Reports

04.01.10

Who Owns Carbon in Rural China?

Zhu Keliang, Darryl Vhugen, and Nathan Hilgendorf
He Jianan
Landesa
Despite decades of rapid economic growth in China, rural areas remain largely undeveloped. Rural China is home to more than 195 million hectares of forestland—the equivalent of around 5 billion tons of carbon. Rights to forestland are either 1)...

Books

03.01.10

Spectacle and Sacrifice

David Johnson
This book is about the ritual world of a group of rural settlements in Shanxi province in pre-1949 North China. Temple festivals, with their giant processions, elaborate rituals, and operas, were the most important influence on the symbolic universe of ordinary villagers and demonstrate their remarkable capacity for religious and artistic creation. The great festivals described in this book were their supreme collective achievements and were carried out virtually without assistance from local officials or educated elites, clerical or lay. Chinese culture was a performance culture, and ritual was the highest form of performance. Village ritual life everywhere in pre-revolutionary China was complex, conservative, and extraordinarily diverse. Festivals and their associated rituals and operas provided the emotional and intellectual materials out of which ordinary people constructed their ideas about the world of men and the realm of the gods. It is, David Johnson argues, impossible to form an adequate idea of traditional Chinese society without a thorough understanding of village ritual. Newly discovered liturgical manuscripts allow him to reconstruct North Chinese temple festivals in unprecedented detail and prove that they are sharply different from the Daoist- and Buddhist-based communal rituals of South China.  —Harvard University Press

Reports

01.01.10

“Where Darkness Knows No Limits”: Incarceration, Ill-Treatment, and Forced Labor as Drug Rehabilitation in China

Sara Segal-Williams
Human Rights Watch
Based on research in Yunnan and Guangxi provinces, this report documents how China's June 2008 Anti-Drug Law compounds the health risks of suspected illicit drug users by allowing government officials and security forces to incarcerate them for...

Reports

04.15.09

Village-by-Village Democracy in China

Robert T. Gannett Jr.
American Enterprise Institute for Public Policy Research

The China We Don’t Know

Jonathan Mirsky from New York Review of Books
In the late 1990s, Chinese peasants in the village of Da Fo, many of whom between 1959 and 1961 had survived the twentieth century’s greatest famine, felt free enough to install shrines to Guangong, the traditional war god of resistance to...

Reports

10.15.07

Securing Land Rights for Chinese Farmers

Zhu Keliang and Roy Prosterman
Cato Institute
Despite China's significant economic growth, most of the 700 million farmers that make up about 56% of the total population still lack secure and marketable land rights that would allow them to make long-term investment in land in order to...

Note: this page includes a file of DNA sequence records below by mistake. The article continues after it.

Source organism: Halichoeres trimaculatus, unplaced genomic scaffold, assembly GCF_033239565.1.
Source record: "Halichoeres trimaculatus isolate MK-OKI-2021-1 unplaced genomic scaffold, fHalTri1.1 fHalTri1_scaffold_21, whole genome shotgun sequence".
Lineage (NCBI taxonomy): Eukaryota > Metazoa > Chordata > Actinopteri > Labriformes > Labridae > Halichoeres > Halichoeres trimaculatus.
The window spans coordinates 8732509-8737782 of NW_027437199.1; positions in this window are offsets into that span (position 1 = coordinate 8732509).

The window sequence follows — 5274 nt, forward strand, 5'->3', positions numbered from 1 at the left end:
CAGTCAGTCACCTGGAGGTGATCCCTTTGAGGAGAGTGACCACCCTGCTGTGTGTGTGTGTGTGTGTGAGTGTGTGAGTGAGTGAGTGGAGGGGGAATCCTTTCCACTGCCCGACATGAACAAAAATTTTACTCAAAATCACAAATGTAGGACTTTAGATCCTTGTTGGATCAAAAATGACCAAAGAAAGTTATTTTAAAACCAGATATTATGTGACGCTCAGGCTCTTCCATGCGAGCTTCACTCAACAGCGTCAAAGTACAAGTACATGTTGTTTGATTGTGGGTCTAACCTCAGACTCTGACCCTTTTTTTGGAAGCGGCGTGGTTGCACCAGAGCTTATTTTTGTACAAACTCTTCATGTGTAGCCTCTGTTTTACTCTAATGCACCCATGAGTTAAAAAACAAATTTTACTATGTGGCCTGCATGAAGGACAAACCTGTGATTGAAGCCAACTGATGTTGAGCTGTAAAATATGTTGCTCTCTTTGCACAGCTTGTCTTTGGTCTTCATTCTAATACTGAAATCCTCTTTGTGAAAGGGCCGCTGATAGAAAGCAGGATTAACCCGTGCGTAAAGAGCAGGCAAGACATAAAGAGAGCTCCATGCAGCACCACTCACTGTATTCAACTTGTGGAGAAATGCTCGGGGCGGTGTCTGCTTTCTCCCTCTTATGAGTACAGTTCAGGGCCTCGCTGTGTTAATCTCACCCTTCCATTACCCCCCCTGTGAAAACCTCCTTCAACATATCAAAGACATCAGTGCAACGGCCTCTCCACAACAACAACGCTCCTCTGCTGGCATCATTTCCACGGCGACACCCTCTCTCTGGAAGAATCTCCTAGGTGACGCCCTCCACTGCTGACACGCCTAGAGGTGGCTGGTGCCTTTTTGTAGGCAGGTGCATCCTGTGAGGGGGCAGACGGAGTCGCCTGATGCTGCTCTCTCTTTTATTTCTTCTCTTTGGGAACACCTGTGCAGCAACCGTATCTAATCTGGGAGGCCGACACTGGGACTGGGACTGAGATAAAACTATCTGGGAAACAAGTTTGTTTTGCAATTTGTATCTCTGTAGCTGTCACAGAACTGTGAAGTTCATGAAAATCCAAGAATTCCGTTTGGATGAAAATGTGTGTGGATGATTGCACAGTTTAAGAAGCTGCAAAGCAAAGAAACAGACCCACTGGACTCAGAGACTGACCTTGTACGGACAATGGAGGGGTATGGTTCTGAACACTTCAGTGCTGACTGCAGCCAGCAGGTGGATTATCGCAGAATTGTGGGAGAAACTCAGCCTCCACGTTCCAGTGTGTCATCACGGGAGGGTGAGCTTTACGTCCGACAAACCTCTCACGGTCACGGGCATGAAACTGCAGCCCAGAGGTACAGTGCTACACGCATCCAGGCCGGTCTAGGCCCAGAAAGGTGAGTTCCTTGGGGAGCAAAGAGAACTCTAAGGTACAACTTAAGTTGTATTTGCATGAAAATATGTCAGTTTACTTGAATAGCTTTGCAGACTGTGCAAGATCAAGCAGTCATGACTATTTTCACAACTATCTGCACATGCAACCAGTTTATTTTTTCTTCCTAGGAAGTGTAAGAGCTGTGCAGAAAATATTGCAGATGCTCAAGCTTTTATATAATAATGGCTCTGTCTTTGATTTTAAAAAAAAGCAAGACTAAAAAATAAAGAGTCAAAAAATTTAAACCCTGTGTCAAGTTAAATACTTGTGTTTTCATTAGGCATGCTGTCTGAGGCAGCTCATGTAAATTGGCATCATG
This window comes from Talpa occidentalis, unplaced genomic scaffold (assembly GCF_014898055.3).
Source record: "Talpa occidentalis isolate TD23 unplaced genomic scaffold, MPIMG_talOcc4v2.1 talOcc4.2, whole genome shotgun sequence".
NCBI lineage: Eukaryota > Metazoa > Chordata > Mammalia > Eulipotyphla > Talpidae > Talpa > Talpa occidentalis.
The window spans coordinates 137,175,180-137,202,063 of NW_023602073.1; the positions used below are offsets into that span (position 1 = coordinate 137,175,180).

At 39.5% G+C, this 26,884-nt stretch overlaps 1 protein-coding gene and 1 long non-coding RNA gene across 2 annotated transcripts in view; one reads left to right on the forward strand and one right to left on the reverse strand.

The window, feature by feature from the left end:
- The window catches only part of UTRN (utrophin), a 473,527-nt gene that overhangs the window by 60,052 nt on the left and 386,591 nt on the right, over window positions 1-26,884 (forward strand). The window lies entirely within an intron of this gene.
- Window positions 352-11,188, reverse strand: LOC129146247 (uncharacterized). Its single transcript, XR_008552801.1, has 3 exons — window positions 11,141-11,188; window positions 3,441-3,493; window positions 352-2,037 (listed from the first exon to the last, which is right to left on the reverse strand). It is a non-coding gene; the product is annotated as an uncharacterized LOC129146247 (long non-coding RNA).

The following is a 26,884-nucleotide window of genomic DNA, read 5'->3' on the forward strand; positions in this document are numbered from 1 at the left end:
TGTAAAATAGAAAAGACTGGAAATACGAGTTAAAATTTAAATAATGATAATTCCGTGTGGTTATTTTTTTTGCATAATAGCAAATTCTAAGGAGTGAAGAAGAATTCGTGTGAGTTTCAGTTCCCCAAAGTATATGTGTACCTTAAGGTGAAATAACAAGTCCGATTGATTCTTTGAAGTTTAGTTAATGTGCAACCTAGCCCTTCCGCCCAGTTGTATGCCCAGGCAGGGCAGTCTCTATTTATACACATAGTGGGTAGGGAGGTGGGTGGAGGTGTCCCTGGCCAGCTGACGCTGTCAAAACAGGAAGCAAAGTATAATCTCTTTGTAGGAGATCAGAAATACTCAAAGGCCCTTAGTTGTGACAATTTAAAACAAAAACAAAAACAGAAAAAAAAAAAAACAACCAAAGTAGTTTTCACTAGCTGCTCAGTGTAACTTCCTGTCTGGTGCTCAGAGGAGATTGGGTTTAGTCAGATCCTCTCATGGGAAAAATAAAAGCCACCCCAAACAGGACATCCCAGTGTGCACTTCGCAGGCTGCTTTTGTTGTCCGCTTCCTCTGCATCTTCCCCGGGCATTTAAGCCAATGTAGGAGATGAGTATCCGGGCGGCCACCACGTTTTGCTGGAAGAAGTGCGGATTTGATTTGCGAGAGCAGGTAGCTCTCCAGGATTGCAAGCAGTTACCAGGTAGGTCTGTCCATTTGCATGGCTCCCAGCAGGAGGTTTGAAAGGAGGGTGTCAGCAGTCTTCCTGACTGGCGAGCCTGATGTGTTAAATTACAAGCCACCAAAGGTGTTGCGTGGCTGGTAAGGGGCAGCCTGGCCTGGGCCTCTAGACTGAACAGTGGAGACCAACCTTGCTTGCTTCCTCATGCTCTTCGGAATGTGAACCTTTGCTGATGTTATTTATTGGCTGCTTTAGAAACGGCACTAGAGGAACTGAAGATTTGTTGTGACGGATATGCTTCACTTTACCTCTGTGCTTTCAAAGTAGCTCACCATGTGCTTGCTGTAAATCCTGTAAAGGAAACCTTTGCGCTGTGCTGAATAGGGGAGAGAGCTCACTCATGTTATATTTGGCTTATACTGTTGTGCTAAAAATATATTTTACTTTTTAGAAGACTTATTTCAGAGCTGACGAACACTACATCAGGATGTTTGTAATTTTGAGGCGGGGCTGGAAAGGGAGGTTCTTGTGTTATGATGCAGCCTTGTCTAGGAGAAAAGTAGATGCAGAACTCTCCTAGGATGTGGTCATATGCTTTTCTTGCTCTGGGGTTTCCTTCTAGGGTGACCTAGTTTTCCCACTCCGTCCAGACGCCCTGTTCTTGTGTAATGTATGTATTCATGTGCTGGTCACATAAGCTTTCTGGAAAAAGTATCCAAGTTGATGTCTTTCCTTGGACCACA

Reports

10.01.07

The Impact of Regulatory Takings by the Chinese State on Rural Land Tenure and Property Rights

Li Ping
He Jianan
Landesa
With the realization of China’s rapid ecological deterioration, partly caused by irresponsible logging, the Chinese government has in recent years taken a series of drastic measures to improve forest coverage. One important approach was to declare...

China: The Shame of the Villages

Jonathan Mirsky from New York Review of Books
1.Published fifteen years ago, Chinese Village, Socialist State, as I wrote at the time, not only contained a more telling account of Chinese rural life than any other I had read; it also produced a new understanding “of the methods by which the...

Room at the Top

Pico Iyer from New York Review of Books
The last time I was in the Himalayas, I met a young, highly Westernized Tibetan who, misled perhaps by my Indian features (born in England, I’ve never lived in the subcontinent), started talking to me about the strange ways of the exotic foreigners...

The Party’s Secrets

Jonathan Mirsky from New York Review of Books
Not long after Mao Zedong died in 1976, one of the editors of the Party’s People’s Daily said. “Lies in newspapers are like rat droppings in clear soup: disgusting and obvious.” That may have been true of the Party’s newspapers, which Chinese are...

Turbulent Empire

Jonathan D. Spence from New York Review of Books
Among the great and enduring questions in the study of Chinese history are these: In an agricultural country of such extraordinary size how was the land farmed and what were the patterns of ownership and tenancy? How was the rural revenue extracted...

China: Mulberries and Famine

Jonathan D. Spence from New York Review of Books
Near the beginning of the Chinese “Classic of Historical Documents” (the Shujing), where the doings of early mythic rulers are being described, there is a brief passage that stands out among the others for its precision and clarity. The focus of...

Down There on a Visit

Martin Bernal from New York Review of Books
In many ways this is the book that everybody interested in China has been waiting for, a book describing what it feels like to be a peasant living through the Chinese Revolution. In the summer of 1962 Jan Myrdal, the thirty-year-old son of the...